We welcome your help to improve our coverage of this issue. Any examples or experiences to relate? Any links to other news, data or research to shed more light on this? Any insight or views on what might happen next or what should happen next? Any errors to correct?

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Excellent article, thank you. Really good to see some facts and figures instead of the usual waffle ``how much you will need to save depends on a number of factors''. Also interesting to see that $100K in Kiwisaver, while better than nothing, won't provide much in the way of retirement income: $4,000 per year is about $80 a week, and therefore assumes that NZ Super will still be the main source of income for most retirees.

Best advice: multiply everything by 10, and aim to have $1million in savings, plus a mortgage-free house. That should allow for a modest retirement. It won't be easy to achieve, and will be impossible for most.

Good article, but the key point is missed. If you are investing for 30 years plus, Conservative fund options aren't really conservative - inflation of even 2% will destroy value, and we are still at risk of inflation spike over that long a period. You are going to be hammered by inflation, and if the worst should happen and you are fit and healthy and want to be active in your 80s, you won't have the money. Invest in funds on growth settings, or if you are investing directly, perhaps include some listed property for more earnings than conservative funds plus inflation protection.

As Dave 2 says, the assumptions which are inherent in the returns made by the invested funds in this article are absolutely crucial. Going extreme may not be wise though.
Another huge factor is whether there will be an OBR event during this period. The defense: spread your funds very widely. Even if all the banks fail, hopefully there may be small sums excluded from the haircut at each individual bank.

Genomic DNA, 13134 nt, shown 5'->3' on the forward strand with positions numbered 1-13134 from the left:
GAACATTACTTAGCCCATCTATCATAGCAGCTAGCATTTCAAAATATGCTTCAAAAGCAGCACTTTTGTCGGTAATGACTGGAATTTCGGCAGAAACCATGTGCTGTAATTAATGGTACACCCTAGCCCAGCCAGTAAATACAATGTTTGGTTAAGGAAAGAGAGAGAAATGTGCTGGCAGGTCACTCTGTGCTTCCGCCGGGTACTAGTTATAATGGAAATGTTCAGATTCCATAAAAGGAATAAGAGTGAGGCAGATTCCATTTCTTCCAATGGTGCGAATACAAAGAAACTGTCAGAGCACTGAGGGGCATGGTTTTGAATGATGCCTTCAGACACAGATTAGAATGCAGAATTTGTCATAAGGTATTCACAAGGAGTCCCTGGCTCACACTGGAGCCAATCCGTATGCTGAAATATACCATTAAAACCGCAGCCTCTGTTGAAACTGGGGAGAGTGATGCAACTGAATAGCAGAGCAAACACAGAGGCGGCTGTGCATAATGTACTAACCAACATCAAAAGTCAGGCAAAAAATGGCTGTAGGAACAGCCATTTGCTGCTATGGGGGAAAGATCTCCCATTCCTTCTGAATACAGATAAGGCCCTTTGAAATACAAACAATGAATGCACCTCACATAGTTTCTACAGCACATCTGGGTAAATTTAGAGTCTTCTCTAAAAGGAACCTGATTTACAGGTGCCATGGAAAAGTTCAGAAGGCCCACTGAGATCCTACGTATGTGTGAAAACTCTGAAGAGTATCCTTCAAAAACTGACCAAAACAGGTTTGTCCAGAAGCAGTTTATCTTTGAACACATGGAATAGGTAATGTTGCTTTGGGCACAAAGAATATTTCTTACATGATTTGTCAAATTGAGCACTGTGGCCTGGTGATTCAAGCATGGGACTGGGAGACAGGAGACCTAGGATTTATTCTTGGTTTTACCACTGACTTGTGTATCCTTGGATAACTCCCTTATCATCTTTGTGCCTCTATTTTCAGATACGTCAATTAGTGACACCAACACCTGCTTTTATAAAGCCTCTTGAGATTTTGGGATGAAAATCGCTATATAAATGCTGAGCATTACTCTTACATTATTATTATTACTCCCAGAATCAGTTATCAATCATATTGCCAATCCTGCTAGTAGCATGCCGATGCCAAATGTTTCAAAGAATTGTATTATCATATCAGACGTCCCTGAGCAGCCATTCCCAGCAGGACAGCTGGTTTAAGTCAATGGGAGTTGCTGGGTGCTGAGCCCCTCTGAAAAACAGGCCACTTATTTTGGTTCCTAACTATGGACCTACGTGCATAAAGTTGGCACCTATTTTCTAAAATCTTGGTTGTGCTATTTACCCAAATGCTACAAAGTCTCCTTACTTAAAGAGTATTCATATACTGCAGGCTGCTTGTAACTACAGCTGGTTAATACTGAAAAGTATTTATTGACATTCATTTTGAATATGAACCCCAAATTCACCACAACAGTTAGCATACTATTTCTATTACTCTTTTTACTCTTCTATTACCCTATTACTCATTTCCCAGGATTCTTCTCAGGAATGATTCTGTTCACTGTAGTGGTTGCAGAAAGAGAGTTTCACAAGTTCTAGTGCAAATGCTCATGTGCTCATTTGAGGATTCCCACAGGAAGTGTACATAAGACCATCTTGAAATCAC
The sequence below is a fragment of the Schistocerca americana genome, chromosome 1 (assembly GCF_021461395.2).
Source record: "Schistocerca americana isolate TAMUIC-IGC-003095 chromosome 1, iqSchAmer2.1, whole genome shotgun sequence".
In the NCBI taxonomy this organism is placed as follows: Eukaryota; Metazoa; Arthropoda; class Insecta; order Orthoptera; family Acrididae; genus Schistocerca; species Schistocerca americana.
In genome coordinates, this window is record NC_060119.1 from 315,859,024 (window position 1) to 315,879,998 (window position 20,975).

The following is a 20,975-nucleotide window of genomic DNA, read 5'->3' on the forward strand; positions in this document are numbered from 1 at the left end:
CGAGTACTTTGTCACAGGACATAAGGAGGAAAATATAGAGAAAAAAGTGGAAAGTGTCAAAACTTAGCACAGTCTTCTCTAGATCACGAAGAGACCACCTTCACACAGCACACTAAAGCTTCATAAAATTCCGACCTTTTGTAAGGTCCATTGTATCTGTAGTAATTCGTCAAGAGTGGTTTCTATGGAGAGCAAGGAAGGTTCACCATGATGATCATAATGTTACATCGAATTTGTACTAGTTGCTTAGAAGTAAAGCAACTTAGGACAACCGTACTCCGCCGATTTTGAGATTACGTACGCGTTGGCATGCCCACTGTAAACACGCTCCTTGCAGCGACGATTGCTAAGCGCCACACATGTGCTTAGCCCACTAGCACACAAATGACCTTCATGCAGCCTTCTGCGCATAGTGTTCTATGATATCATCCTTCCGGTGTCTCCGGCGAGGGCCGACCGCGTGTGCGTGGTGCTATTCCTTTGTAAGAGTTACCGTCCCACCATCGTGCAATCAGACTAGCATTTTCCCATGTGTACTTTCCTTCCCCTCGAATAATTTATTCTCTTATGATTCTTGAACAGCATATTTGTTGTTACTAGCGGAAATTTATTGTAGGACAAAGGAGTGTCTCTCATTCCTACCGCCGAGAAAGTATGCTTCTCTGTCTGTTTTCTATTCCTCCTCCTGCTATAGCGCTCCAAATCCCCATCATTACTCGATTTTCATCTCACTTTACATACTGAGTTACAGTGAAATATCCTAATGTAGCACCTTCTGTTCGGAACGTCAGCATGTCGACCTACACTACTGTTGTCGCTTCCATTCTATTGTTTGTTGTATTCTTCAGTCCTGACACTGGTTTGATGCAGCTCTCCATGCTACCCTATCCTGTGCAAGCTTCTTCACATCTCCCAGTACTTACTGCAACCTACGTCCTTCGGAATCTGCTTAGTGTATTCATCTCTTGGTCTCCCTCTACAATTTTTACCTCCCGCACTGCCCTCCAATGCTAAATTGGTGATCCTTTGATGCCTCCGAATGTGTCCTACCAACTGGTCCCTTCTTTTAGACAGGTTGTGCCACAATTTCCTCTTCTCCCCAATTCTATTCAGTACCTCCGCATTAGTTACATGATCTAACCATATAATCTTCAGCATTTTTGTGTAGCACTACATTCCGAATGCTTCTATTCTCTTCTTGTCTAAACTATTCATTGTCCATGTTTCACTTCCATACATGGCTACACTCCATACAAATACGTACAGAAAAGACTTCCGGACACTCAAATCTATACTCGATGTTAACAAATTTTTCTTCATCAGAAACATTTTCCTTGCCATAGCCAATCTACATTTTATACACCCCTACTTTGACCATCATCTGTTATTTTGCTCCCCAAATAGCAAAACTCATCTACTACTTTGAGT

You should only be holding short-term and emergency money in cash. The medium-term money should be conservatively invested and the long-term money investing in growth. With term deposits only returning about 1% after tax and inflation, you would be seriously limiting your retirement income by keeping your funds there.

Spot on, seems you also heard the RBNZ suggesting that in the event of an OBR RB would TRY & ensure every account had an availability of $5,000.

Don't be reassured by RBNZ saying it will "try":- remember in 2012 the RBNZ indicating that because of the OBR placing bank failure costs on depositors rather than the Government, they would be more tolerant of banks having lower capital (so placing even more risk on depositors). (See para 44 of the RBNZ's Regulatory impact assessment of Basel III in Sept 2012)

means if you had several million dollars with ASB you might suddenly have only 5000???, not very reassuring

I know what your saying. But try withdrawing over10k in cash from a bank. Can't be done. Without reams of paperwork.

Say you have a mortgage free house and 100k each in Kiwisaver and in the Bank, when you reach 65. Super of about $1200 a month coupled with taking out $500 each every month from the Kiwisaver and the other savings, making it to a total of $2200 per month, won't that be enough for one person, for the next 20 years ?

Good to see this end of the retirement puzzle being addressed. As pythagoras, dave2, & uninterested say: 30 years is a long time and weird things may happen. I'd suggest staying diversified as long as possible and aiming to subsist on NZ Super, with extra spending calculated on realized past returns, not expected future ones.

Retirement is toast as a concept. Anyone who believes that there will be a surplus lying round in 30 years time to provide for retirees has to believe the world is not a fixed size. Either that, or they are under the illusion that a compounding interest graph on a excel chart can be eaten.

Note that the probability of survival means your chances of being alive
What are the chances of being alive and disabled in long-term residential care; how should this affect the equation???

I hate to say it, but probably a bigger house if your spouse is in better shape, to protect your assets for your beneficiaries, and throw yourself on the mercy of the state.

Good article. You do have to work out an approach to it.